I had heard about Tom many years ago through my network of friends, but I only met him in 2013 at his sister’s wedding where he had created a massive multi-panel mural of sunflowers–large enough to fill an entire wall of the reception hall.
Tom recently invited me down to the opening night of a brand new gallery in Denver called Green Spaces Gallery. Green Spaces is an office co-working space that has a cavernous meeting/event area, and they recently decided to fill the walls of that space with art. Tom, his wife Andrea Pilner (also super talented artist!) are in the first group of artists to be featured at gallery.
On display were some of Tom’s elephant herd. Tom has painted quite a few elephants over the last several years, and each of them are enormous, intricately detailed, and stunning. He wants to save elephants from the needless butcher resulting from the ivory trade, and is involved with some causes to support that end.
But what I was really down there to see was his sketchbook. In order that everybody can start a new conversation on biotechnology, even if they are from countries where we won’t be able to ship petunias due to biotechnology regulations, I asked Tom to help us out with a custom piece of artwork.
About a year ago I had seen some other sketches he had created of whimsical mechanical insects made entirely of gears and levers and beautiful scrolly ironwork wings. So to celebrate our project I asked him to use the same kind of imaginative thinking to create a custom print for our crowdfunding campaign of a mechanical petunia.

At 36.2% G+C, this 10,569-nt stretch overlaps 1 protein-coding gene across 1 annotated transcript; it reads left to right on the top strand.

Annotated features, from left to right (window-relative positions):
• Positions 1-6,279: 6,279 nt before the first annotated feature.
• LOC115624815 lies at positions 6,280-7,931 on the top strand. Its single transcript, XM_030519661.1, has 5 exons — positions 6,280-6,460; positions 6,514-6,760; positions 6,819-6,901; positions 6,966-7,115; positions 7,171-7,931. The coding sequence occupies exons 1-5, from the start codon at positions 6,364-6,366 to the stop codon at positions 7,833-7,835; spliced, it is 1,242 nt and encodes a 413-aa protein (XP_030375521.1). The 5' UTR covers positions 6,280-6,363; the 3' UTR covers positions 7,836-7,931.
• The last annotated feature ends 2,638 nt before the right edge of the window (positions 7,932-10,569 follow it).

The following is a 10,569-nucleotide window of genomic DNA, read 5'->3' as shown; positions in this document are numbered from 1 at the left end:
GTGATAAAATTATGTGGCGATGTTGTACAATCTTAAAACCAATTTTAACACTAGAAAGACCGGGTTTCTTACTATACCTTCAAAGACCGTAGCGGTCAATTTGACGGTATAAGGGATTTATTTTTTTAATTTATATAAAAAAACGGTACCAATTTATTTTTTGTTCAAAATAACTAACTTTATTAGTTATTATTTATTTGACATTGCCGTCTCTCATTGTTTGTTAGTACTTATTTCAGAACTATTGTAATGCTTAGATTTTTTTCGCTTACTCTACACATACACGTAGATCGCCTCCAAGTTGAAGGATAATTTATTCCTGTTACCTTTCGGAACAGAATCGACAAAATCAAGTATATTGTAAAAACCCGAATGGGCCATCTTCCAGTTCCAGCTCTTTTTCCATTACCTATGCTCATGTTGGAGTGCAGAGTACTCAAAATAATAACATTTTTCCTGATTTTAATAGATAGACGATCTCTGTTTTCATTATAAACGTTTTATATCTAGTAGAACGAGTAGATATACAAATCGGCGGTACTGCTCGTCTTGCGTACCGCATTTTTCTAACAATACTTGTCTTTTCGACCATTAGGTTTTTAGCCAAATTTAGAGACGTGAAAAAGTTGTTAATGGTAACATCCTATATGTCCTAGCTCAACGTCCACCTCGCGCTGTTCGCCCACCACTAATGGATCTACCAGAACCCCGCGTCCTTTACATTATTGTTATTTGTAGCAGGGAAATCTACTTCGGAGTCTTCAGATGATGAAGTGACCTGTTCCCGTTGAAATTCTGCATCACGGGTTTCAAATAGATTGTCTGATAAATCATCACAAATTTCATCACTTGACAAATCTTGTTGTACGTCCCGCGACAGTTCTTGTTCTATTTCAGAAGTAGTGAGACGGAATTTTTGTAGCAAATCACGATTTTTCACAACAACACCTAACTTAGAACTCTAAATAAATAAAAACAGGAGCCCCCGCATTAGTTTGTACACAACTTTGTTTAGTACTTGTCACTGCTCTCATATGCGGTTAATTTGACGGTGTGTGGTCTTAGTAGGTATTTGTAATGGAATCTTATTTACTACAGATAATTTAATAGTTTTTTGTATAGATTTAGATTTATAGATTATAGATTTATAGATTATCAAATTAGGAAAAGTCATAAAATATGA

I got a photo of two pages of his sketchbook where he started out just doing a study of petunia flowers and shapes from horticultural images and descriptions. Then he got to the point where he had a bunch of salty language in regards to my ridiculous request for a mechanical petunia. And then inspiration hit him.
Tom just emailed a test print off the linoleum block he carved. This is an amazing piece of work, and at $125 is an absolute bargain to own a Tom Varani handmade print.
Support beautiful biology and pick up Tom’s print today. You can start a new conversation on biotechnology right your own home.